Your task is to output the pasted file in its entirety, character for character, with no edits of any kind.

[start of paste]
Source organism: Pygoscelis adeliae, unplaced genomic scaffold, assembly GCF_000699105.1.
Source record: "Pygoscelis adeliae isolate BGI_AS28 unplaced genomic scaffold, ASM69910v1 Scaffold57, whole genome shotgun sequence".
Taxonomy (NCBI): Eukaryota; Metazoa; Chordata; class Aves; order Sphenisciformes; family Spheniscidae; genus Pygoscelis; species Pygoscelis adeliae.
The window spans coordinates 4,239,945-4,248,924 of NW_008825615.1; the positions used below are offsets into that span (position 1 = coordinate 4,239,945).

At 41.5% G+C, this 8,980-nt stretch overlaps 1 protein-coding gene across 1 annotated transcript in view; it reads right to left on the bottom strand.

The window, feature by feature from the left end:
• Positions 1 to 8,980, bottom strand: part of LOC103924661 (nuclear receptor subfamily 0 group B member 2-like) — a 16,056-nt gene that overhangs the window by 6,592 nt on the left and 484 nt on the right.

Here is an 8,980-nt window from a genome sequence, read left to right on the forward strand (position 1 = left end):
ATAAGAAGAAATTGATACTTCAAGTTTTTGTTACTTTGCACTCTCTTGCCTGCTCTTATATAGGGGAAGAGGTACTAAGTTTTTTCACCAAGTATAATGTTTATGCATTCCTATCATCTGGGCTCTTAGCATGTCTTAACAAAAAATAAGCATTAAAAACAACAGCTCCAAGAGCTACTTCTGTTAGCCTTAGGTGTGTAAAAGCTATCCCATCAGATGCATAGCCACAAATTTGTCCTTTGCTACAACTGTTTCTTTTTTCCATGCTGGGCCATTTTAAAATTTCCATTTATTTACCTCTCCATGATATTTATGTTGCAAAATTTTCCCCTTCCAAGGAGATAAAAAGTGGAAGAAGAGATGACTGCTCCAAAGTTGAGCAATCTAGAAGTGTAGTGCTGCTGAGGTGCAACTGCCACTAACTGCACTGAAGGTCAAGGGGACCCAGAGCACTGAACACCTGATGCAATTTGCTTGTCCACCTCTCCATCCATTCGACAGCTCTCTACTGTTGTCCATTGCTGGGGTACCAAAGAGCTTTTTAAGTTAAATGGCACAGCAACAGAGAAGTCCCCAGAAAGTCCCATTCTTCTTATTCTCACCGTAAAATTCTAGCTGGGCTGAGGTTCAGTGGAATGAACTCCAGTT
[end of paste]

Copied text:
Source organism: Pygoscelis adeliae, unplaced genomic scaffold, assembly GCF_000699105.1.
Source record: "Pygoscelis adeliae isolate BGI_AS28 unplaced genomic scaffold, ASM69910v1 Scaffold57, whole genome shotgun sequence".
Taxonomy (NCBI): Eukaryota; Metazoa; Chordata; class Aves; order Sphenisciformes; family Spheniscidae; genus Pygoscelis; species Pygoscelis adeliae.
The window spans coordinates 4,239,945-4,248,924 of NW_008825615.1; the positions used below are offsets into that span (position 1 = coordinate 4,239,945).

At 41.5% G+C, this 8,980-nt stretch overlaps 1 protein-coding gene across 1 annotated transcript in view; it reads right to left on the bottom strand.

The window, feature by feature from the left end:
• Positions 1 to 8,980, bottom strand: part of LOC103924661 (nuclear receptor subfamily 0 group B member 2-like) — a 16,056-nt gene that overhangs the window by 6,592 nt on the left and 484 nt on the right.

Here is an 8,980-nt window from a genome sequence, read left to right on the forward strand (position 1 = left end):
ATAAGAAGAAATTGATACTTCAAGTTTTTGTTACTTTGCACTCTCTTGCCTGCTCTTATATAGGGGAAGAGGTACTAAGTTTTTTCACCAAGTATAATGTTTATGCATTCCTATCATCTGGGCTCTTAGCATGTCTTAACAAAAAATAAGCATTAAAAACAACAGCTCCAAGAGCTACTTCTGTTAGCCTTAGGTGTGTAAAAGCTATCCCATCAGATGCATAGCCACAAATTTGTCCTTTGCTACAACTGTTTCTTTTTTCCATGCTGGGCCATTTTAAAATTTCCATTTATTTACCTCTCCATGATATTTATGTTGCAAAATTTTCCCCTTCCAAGGAGATAAAAAGTGGAAGAAGAGATGACTGCTCCAAAGTTGAGCAATCTAGAAGTGTAGTGCTGCTGAGGTGCAACTGCCACTAACTGCACTGAAGGTCAAGGGGACCCAGAGCACTGAACACCTGATGCAATTTGCTTGTCCACCTCTCCATCCATTCGACAGCTCTCTACTGTTGTCCATTGCTGGGGTACCAAAGAGCTTTTTAAGTTAAATGGCACAGCAACAGAGAAGTCCCCAGAAAGTCCCATTCTTCTTATTCTCACCGTAAAATTCTAGCTGGGCTGAGGTTCAGTGGAATGAACTCCAGTT